This is an important thing to know about these people, because in their irrational minds, their bigoted laws are actually for LGBT people’s own good. They really believe that if they make life hard enough for LGBT people, if they make us suffer enough, we’ll “come to our senses” and “choose” to be heterosexual “again”. It’s why they back criminal penalties for being gay in the USA, and why they promote the death penalty for LGBT people overseas (and sometimes in the US): If they can be harsh enough against us, they think, if they can make us fear for our very lives, we’ll be forced to see the “error” of our ways and “return” to being heterosexual.

So, we have an unholy alliance between crassly cynical and opportunistic politicians together with the most irrational end of Christianity, working together to enshrine fundamentalists’ religious views in law. It seems pretty obvious to me that if there really was a devil, THIS is the alliance it’d be backing.

These laws also have at their heart selfish arrogance. The radical right wants to raise their irrational religious beliefs above everyone else and to force the world to accept their right to do so. But LGBT people pay taxes, too. Those roads that fundamentalists drive on to get to their businesses? Gay people helped pay for them. The water and sewerage that serves those businesses? Yep, gay people helped pay for them. Likewise fire and police protection.

So, the fundamentalists are demanding the right to refuse to do business with gay people, the same people whose taxes help make it possible for them to run their businesses in the first place. Would fundamentalists support a tax rebate to compensate LGBT taxpayers for having to subsidise businesses where they’re not welcome?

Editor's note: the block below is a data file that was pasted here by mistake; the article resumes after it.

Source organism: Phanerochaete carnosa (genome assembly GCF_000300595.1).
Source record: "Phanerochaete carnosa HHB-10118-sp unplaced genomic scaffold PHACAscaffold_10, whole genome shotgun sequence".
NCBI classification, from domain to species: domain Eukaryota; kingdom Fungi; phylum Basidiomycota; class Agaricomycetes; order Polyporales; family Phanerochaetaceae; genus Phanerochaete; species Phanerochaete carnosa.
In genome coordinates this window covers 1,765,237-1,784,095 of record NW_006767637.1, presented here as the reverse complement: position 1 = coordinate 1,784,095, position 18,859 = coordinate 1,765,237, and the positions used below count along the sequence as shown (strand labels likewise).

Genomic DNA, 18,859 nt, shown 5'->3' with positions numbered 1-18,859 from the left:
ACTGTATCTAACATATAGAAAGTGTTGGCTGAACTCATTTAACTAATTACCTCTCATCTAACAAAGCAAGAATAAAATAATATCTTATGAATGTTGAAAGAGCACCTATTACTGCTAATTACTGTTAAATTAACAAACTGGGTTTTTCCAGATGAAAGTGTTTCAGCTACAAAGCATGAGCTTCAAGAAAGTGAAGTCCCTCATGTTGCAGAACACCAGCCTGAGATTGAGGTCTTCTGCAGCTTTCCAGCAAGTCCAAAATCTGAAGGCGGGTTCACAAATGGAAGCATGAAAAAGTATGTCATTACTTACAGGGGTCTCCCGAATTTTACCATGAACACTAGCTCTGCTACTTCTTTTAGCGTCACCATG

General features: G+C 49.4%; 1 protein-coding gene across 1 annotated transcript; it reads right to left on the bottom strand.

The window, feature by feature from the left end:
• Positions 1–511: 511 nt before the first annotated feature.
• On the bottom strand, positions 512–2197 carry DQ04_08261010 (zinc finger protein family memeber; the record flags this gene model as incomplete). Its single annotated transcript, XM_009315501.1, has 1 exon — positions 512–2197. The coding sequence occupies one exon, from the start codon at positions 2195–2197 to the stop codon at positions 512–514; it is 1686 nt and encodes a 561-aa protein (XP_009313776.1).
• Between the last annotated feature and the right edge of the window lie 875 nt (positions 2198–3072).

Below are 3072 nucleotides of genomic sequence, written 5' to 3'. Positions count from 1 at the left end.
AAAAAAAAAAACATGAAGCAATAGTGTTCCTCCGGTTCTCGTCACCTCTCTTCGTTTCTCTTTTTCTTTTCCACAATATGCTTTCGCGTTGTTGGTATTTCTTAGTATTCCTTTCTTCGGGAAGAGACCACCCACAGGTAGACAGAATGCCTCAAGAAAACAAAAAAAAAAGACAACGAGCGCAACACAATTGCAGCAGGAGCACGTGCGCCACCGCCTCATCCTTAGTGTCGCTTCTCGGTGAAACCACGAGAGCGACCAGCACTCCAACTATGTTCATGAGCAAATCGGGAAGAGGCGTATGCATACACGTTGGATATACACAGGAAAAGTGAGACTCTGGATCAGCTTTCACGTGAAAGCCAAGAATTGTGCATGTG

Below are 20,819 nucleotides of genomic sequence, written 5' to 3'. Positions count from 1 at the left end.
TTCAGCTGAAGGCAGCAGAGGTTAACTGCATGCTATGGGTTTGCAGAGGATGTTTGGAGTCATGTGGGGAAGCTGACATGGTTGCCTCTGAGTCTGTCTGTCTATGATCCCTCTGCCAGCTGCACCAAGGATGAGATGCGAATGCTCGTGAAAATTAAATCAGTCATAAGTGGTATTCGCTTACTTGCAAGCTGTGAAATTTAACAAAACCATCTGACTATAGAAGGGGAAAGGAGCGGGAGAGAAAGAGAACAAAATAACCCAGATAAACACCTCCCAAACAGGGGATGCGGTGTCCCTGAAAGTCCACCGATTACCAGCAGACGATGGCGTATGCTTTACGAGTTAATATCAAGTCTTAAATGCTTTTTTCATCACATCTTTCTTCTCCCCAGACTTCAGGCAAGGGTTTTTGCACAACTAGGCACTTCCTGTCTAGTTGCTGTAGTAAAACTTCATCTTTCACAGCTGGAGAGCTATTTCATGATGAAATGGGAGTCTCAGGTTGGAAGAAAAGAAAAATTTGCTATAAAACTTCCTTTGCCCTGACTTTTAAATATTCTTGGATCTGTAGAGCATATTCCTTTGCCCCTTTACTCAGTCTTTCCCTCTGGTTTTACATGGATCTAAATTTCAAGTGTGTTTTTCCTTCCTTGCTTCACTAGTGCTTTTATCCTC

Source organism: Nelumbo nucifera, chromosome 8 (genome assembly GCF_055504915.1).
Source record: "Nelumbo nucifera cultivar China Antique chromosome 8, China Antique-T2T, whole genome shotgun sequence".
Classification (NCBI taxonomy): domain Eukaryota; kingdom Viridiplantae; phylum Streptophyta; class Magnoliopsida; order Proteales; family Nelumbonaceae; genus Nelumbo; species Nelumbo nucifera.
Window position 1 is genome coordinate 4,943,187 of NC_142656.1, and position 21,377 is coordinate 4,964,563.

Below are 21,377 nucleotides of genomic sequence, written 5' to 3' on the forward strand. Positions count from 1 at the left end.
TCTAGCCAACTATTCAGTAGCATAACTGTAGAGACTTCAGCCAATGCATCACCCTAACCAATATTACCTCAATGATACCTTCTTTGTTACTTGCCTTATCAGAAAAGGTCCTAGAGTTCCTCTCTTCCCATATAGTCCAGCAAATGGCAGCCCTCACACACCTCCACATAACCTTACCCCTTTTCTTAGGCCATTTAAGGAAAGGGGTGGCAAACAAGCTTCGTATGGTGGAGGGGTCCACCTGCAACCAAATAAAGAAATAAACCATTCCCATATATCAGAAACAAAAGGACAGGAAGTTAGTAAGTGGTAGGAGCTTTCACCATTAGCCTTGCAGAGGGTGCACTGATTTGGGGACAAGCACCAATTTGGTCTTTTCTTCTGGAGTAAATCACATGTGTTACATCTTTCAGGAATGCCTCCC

Finally, there’s one bit of wonderful irony about this whole frenzy to enshrine anti-gay hatred in law: As Roger Green pointed out, they’re also opening the door to allowing sharia law in those states—you know, the thing that doesn’t exist anywhere in the USA, though that fact doesn’t stop conservatives from screaming hysterically about the imaginary threat sharia law poses. Well, it may very well exist as an unintended consequence from basing public, secular law on placing religious belief above other laws.

The bottom line is, these laws are based entirely on bigotry, marketed using lies and distortions, and built on a base of sheer stupidity. Typical rightwing nonsense, sure, but this time they threaten to do real harm to real people.

And that’s the worst part of all.

The image at the top of this post is a sign on a restaurant, taken in Lancaster, Ohio, August 1938. It is by Ben Shahn (1898–1969) [Public domain], via Wikimedia Commons. The image at the bottom of the post was shared on the Facebook Page of Rocco’s Little Chicago Pizzeria, a Tucson, Arizona restaurant.


rogerogreen said...

All of what you say. But it also points out that what we REALLY need in this country (USA) is an expanded Civil Rights Act of 1964 - http://www.judiciary.senate.gov/about/history/CivilRightsAct.cfm which prohibits discrimination based on race, color, religion, sex, or national origin, the 50th anniversary of which is July 2 of this year. (Guess what I'll be blogging about July 2 of THIS year, I JUST decided?.)

Arthur (AmeriNZ) said...

What amazes me is that I grew up in the Civil Rights era, and I just assumed that it was a settled matter, though we needed to expand protections. Now, there's a major rightwing pushback, arguing against the very need for protections. I honestly never thought we'd be re-fighting the same issues.